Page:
OC Reilly Blog: Measure to Manage
By Mike Polaski, Vice President of Supply Chain, OC Reilly Inc.
(Jan. 12, 2014)–When you get right down to the essence of it, effective supply chain management is knowing what to measure, then measuring it, so that positive trends can be identified and replicated.
But, as with many things, the easiest ones to describe in theory can be the most challenging to carry out in practicality.
In the October 2014 edition of Healthcare Financial Management, an article titled, “Achieving Strategic Cost Reduction in the OR,” proves this point with clarity and power.
“Because surgery drives such a significant percentage of hospital costs, controlling spending in the operating room (OR) is critical to overall financial performance,” the story reads. “Most ORs, however, take a scattershot approach to cost reduction. Cost-control efforts are usually reactive…To achieve a meaningful reduction in surgical costs, hospitals need a way to identify the OR’s biggest cost-savings opportunities while providing practical cost-reduction targets.”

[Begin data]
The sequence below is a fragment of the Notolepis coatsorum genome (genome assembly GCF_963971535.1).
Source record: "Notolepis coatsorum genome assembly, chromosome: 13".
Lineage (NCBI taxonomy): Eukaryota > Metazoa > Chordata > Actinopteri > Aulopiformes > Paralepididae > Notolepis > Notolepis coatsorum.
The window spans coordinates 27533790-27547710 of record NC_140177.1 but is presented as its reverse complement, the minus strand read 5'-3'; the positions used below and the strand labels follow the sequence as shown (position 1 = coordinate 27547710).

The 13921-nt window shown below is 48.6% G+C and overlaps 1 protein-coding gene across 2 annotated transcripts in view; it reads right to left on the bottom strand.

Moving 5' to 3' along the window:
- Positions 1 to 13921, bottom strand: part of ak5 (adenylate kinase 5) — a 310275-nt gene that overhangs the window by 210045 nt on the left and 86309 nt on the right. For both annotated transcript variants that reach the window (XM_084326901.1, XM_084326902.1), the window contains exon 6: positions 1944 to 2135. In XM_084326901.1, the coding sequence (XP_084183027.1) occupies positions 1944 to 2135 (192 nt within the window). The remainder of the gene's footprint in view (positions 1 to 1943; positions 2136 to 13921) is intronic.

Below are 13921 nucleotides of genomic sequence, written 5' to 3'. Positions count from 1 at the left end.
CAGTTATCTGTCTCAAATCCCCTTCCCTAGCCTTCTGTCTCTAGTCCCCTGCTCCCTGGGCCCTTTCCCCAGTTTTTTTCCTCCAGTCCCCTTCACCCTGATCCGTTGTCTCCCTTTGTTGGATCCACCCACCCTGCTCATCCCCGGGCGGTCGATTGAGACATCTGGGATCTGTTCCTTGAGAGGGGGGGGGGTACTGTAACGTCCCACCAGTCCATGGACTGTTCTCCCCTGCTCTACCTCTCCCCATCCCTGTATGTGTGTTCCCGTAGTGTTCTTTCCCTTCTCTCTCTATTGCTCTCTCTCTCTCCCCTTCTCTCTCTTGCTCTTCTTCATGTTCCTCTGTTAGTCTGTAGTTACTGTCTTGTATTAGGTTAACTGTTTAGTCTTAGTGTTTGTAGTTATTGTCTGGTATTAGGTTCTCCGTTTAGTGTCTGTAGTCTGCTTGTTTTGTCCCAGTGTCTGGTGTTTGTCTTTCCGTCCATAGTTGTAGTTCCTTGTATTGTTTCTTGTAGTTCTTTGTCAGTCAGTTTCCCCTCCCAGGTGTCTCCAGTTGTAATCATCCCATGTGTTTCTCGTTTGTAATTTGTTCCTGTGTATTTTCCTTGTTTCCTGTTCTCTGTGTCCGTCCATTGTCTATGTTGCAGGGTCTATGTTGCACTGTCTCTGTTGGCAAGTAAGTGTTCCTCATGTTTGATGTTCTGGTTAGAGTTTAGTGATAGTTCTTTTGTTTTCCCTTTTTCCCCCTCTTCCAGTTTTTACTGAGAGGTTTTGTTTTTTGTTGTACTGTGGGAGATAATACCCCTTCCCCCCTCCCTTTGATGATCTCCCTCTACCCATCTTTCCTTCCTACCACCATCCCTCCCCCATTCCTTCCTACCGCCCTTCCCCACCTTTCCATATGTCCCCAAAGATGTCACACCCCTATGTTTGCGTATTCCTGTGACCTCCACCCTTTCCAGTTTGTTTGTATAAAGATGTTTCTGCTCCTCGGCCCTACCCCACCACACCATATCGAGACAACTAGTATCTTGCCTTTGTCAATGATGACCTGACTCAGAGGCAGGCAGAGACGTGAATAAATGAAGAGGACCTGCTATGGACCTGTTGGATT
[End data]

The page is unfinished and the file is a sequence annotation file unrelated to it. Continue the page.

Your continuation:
The article then explains just such a program – simple in design, yet requiring a focused dedication to carry out successfully. “A hospital can identify an overall supply cost savings goal by analyzing patient-encounter data for its 15 most costly procedures, and identifying the dollar figure under which 25 percent of cases fall for each procedure. After establishing savings targets, the hospital can achieve its goals through a range of approaches,” says the article.
“It provides the OR with cost-savings goals that can be considered realistic because the surgery department is already achieving them 25 percent of the time…the organization can achieve significant results (because) an OR’s top 15 procedures can easily represent 50 percent of the department’s supply costs…Efforts to control costs for these procedures will have a major impact on total spending.”
A long-established business principle states that if you can measure it, you can manage it. Supply chain experts may know – and practice – this principle better than most. Measure to manage, and engage supply chain consultants to help determine the variables to be addressed to help achieve the greatest positive impact for your organization.